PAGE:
Over the years, we have solved many questions for parents! To ensure your experience goes smoothly, you can find them showcased in this Frequently Asked Questions (FAQ) section.
You will purchase the books for WriteShop® I and II from the tremendous people who publish them: Demme Learning. Now, you’re using the classes with videos produced by a completely different company—PlayWith Education (PWE).
Because PWE created the videos and the website, we can provide you with answers about the tech or setup.
Please look here first, so you can get the solution as swiftly as possible!
If you don’t find the answer, submit a request for tech support or ask our chat help!
If that still does not solve the issue, please call. I will try to fix it, even when you’re having trouble after hours or on the weekend.
If I don’t catch the call immediately, please leave a detailed message on the phone or (better yet) via email, so I can help you most efficiently!
Below you will find the most common issues and some ways to solve them. The FAQs are categorized in different sections, such as getting started, grading papers, scheduling and others.
If your issue is not listed here, please contact us ! We want to help you find a solution to your issue.
In most cases, the generated email is directed to the spam folder. Depending on your email client, this folder may be called “Junk,” the “Junk Folder,” or “Promotions,” or simply “Spam.” Please check there first to see if the email got directed there.
Sometimes, though, it REALLY isn’t there… maybe the junk folder was emptied before you had a chance to check it. Or, perhaps the settings in your email client automatically delete spam without ever putting it in the spam folder. It’s ok, all hope isn’t lost! The email from PlayWith Education contains everything you need to to do a “password recovery” using your email address.
Before you click that link, make sure to “whitelist” or “allow” emails from email@example.com. If you can’t find the place in your email client’s settings to do this, adding our email address to your contact list will usually ensure that emails from our site will be directed to your inbox instead of to your spam folder.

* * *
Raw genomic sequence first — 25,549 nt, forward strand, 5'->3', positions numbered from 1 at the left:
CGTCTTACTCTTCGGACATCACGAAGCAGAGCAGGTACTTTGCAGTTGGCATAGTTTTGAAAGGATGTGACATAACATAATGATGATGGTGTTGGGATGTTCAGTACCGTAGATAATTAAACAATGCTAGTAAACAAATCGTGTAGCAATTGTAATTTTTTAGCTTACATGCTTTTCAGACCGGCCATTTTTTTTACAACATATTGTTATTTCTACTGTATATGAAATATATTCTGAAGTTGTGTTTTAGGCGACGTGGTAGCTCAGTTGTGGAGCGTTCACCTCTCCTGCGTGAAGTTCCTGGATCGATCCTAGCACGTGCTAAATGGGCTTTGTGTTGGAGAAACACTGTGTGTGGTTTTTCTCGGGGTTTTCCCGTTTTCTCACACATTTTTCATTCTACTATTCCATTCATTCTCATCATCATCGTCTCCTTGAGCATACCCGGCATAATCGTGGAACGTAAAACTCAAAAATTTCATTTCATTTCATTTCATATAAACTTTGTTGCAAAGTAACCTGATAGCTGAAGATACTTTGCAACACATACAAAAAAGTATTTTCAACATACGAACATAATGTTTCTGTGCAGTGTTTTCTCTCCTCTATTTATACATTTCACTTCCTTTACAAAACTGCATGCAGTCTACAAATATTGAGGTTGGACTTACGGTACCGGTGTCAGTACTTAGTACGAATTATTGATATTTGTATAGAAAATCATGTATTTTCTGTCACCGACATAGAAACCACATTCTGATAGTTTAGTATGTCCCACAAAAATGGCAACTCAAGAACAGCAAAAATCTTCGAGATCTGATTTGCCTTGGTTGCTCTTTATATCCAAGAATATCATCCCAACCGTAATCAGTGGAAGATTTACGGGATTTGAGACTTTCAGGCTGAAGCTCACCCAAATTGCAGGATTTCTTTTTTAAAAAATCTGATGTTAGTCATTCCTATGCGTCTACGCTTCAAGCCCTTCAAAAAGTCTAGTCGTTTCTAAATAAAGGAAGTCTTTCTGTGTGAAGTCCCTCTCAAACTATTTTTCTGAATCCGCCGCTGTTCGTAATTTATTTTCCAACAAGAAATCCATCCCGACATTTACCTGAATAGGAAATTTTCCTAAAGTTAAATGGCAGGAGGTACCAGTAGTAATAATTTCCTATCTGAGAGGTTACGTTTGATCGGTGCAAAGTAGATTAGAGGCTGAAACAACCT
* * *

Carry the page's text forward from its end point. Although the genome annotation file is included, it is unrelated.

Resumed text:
No worries! You can use the password recovery function. We have a handy tutorial for you to follow!
Again, make sure you receive email from firstname.lastname@example.org. When you reset your password, our website will send you an automatic email with a link to reset your password. If you don’t find it, check your junk or spam folders.
If you remember your email, you can sign in from the My Account page. When you get to your account, you will see the courses you’re enrolled in on the column on the left.
If you don’t remember your username, you can use your email address to sign in. Follow the directions for lost password recovery. We have a nice tutorial video there for you to follow, too!
Again, make sure your email client accepts email from email@example.com. When you reset your password, our website will send you an automatic email with a link. If you don’t find it, check your junk or spam folders.
If you’ve clicked the link from the email sent by PWE and are getting an error saying that you’re not in that class, please contact me immediately so I can apologize and make it right as quickly as possible. Either I mistakenly put your student in the wrong class or I’ve sent you the wrong link… Though I strive to put each student in the correct course, sometimes I get distracted or goof.